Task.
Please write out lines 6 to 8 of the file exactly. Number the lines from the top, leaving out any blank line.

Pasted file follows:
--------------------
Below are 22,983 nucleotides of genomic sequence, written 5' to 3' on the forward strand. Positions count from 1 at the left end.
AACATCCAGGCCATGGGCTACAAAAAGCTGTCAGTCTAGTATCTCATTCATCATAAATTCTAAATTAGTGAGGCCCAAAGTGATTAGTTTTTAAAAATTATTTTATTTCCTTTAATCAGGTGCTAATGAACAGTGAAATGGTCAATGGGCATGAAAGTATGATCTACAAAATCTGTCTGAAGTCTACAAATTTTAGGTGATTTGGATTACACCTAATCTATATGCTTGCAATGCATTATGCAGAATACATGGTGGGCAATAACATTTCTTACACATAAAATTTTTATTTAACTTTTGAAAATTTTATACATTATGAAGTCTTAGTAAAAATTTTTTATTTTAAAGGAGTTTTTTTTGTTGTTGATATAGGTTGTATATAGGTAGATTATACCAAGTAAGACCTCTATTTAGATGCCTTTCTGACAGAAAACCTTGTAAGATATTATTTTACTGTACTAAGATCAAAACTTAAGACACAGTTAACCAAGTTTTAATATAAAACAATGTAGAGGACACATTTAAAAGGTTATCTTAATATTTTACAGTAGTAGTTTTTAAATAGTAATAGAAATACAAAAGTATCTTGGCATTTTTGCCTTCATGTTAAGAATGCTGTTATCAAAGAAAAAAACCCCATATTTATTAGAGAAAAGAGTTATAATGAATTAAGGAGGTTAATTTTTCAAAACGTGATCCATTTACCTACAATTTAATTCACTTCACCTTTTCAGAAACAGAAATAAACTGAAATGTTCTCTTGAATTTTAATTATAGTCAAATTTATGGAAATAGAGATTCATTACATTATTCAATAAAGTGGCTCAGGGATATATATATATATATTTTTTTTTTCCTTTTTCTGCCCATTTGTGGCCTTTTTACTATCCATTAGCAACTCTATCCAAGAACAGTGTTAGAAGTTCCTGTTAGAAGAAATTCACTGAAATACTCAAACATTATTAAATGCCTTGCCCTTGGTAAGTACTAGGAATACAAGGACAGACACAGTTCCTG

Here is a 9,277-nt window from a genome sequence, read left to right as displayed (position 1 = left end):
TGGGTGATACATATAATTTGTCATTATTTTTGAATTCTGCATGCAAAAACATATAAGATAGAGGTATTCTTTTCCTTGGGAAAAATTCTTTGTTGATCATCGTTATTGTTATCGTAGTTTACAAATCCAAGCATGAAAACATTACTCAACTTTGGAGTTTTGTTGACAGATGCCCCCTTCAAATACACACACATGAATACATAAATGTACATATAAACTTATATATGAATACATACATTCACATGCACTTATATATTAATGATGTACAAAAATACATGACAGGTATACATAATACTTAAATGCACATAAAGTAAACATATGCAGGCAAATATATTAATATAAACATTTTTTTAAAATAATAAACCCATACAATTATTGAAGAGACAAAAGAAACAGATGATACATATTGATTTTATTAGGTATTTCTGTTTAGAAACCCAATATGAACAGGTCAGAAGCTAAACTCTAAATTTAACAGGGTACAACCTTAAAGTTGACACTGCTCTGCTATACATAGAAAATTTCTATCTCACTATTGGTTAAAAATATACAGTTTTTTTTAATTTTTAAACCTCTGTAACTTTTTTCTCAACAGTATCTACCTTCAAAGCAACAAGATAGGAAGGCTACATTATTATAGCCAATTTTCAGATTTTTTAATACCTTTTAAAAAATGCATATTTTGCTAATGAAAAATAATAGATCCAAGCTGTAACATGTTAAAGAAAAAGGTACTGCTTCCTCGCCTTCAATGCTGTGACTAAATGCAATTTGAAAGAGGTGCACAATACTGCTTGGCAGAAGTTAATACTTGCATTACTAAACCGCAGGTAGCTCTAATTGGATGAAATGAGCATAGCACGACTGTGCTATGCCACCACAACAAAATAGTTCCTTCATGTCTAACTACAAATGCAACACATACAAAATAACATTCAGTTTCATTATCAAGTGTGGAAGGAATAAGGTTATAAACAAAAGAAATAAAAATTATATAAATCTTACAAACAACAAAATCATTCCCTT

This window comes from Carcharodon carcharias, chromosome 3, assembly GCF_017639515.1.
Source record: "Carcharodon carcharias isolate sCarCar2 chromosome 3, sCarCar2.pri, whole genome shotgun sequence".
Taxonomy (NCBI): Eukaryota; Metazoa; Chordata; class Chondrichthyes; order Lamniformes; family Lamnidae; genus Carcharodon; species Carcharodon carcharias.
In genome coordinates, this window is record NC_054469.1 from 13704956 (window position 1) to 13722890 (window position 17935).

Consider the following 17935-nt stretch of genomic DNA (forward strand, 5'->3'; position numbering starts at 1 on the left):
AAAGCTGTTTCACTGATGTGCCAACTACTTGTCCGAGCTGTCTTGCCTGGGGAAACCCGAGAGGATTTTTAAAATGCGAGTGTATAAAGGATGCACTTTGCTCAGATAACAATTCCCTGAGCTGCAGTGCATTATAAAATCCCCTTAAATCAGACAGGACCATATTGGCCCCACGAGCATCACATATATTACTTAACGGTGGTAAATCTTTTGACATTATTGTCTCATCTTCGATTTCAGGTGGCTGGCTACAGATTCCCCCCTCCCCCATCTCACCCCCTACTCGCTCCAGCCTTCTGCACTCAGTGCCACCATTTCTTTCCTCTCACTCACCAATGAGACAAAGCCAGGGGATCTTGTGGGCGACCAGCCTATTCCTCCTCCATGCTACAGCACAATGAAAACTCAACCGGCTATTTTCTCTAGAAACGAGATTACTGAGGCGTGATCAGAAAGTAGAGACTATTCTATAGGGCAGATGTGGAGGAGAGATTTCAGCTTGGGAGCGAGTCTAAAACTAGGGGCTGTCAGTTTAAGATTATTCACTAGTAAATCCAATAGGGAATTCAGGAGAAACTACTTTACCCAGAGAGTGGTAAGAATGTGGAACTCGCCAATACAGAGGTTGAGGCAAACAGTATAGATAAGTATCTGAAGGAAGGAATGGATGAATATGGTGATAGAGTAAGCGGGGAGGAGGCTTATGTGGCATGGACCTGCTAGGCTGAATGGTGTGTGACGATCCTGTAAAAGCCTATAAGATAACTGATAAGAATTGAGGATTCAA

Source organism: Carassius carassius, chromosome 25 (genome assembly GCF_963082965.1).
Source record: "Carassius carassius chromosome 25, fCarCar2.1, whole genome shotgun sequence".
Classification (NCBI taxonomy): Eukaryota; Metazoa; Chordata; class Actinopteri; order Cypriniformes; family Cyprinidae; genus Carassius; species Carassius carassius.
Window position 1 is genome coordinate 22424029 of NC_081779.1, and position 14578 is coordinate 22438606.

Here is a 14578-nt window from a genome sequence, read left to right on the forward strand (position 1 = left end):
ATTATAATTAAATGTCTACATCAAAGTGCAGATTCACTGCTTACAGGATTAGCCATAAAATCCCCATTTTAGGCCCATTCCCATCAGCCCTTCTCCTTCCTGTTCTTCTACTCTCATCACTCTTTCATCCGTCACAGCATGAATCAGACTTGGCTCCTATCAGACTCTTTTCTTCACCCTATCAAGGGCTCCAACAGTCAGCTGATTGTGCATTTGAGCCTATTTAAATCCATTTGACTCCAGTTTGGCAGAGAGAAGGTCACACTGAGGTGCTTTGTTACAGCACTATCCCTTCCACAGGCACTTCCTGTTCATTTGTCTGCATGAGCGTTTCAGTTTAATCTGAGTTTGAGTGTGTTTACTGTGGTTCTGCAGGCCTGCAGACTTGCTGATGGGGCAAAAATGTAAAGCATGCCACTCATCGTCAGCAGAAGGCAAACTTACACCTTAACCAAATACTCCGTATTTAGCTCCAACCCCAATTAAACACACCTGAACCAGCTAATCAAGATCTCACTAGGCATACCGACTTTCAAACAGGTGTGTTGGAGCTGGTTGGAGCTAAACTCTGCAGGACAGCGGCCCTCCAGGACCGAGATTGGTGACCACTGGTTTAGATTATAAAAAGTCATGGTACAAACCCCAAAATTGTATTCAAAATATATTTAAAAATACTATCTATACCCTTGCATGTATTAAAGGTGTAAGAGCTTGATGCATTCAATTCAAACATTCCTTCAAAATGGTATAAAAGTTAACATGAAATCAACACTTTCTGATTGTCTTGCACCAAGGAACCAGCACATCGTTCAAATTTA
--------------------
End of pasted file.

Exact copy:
Source record: "Carcharodon carcharias isolate sCarCar2 chromosome 3, sCarCar2.pri, whole genome shotgun sequence".
Taxonomy (NCBI): Eukaryota; Metazoa; Chordata; class Chondrichthyes; order Lamniformes; family Lamnidae; genus Carcharodon; species Carcharodon carcharias.
In genome coordinates, this window is record NC_054469.1 from 13704956 (window position 1) to 13722890 (window position 17935).